Columbo never lived to see how his career or love life might have taken off; friend Lansing Brown accidentally killed him with an antique dueling pistol in 1934. “Had he lived, which is the great question,” theorizes Kaye, “would he have become a singer in a swing band? Would he have become an actor under Carole [Lombard’s] tutelage? The music of the songs that he wrote is really good — “Prisoner of Love” is a beautifully put- together song. He would’ve made his home in the musical world.” As Columbo faded into obscurity, rival Bing Crosby went on to become an American entertainment icon.
Columbo and other crooners set the standard for romantic, ultra-smooth pop emulated by the likes of Bryan Ferry, Chris Isaak and the late Tiny Tim, who recorded an album of Russ Columbo songs in the early ’90s. “For me, [Columbo] was the true crooner — the one who stuck close to the female heart. That was my interpretation of him. I do feel he embodied the sensual song of the croon — the love song sung by a man to a woman in her language,” Kaye opines.
“You Call It Madness” represents the latest chapter in Kaye’s stellar writing and musical career, further delving into his own much-lauded out-of-the-mainstream explorations and appeal. “I feel incomplete without either [music or writing],” he says. “If I had been in the basement writing for a while, I feel the need to get the guitar and bang away. If I’ve been on the road for two or three months, there’s nothing I long for more than the solitude of a good library.”
A fixture in New York City’s downtown music scene, Kaye was and remains part of the rock and roll counterculture as a music writer for publications including “Rolling Stone,” “Crawdaddy” and “The Village Voice,” on artists ranging from Alice Cooper to The Band to Grand Funk to Aretha Franklin. Early in his career, while A&R scouting for Elektra Records, he assembled the ’60s garage-rock anthology “Nuggets” (1972), which later became the template for punk and power pop. “It was quite a miracle that it did come out as great as it did,” he says of that collection. “If you really listen to the album, it’s a little bit more all over the place. Now I could see more of the similarities in the sense they had this grassroots spirits of rock and roll — that initial instinct to pick up a guitar and turn it up to 10.”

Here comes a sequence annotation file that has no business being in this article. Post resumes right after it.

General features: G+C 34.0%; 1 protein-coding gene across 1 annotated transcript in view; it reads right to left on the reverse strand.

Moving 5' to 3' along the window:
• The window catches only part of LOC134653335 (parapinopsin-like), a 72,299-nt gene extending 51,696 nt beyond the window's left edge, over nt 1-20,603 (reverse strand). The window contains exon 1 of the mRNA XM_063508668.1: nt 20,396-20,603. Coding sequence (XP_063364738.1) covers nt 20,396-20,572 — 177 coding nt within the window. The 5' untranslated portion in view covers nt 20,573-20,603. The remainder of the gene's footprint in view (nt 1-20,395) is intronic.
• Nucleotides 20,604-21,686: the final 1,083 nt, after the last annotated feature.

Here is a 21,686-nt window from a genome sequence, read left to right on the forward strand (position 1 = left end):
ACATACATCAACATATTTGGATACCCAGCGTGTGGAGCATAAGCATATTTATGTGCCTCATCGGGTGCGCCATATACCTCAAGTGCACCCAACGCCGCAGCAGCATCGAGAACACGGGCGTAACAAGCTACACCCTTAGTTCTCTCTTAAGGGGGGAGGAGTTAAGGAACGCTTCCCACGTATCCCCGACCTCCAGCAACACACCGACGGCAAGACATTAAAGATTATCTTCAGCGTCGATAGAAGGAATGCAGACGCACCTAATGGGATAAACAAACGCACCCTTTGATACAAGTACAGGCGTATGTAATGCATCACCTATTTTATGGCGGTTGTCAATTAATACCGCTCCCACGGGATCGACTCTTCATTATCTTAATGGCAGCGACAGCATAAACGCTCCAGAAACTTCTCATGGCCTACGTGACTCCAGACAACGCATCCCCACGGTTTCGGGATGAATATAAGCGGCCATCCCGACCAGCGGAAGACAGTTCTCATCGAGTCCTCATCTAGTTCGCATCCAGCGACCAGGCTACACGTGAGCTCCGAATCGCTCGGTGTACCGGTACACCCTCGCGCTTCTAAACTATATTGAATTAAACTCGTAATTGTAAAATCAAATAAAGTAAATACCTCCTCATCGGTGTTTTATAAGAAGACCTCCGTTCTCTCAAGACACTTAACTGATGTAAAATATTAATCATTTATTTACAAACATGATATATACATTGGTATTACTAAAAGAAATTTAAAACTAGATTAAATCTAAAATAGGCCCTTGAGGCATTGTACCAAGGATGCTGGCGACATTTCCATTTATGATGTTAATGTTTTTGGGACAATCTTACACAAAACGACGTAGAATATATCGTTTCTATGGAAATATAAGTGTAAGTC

Of course, Kaye will likely always be best known as Patti Smith’s guitarist and collaborator. The pair met at a poetry reading in 1971, and except for Smith’s recording hiatus during the ‘80s, Kaye has performed with her steadily. He appeared on her influential debut, “Horses,” which celebrates its 30th anniversary this year. Kaye has fond memories of that record and era.
“Amazing isn’t it? Off the top of my head, I see a young band straining to keep up with its inspiration. It’s a very unique record by an artist who has no peers in terms of performance and passion. There is no one like Patti who has blended the power of the word with such commitment to the spirit of the music.
“I always feel privileged and honored to play with her and to be a part of her band,” Kaye continues. “To me, that’s an example of life giving you what you asked for, because all we ever asked for is to make our music without any compromise. The fact that it is still ongoing after all these years is a blessed miracle to me.”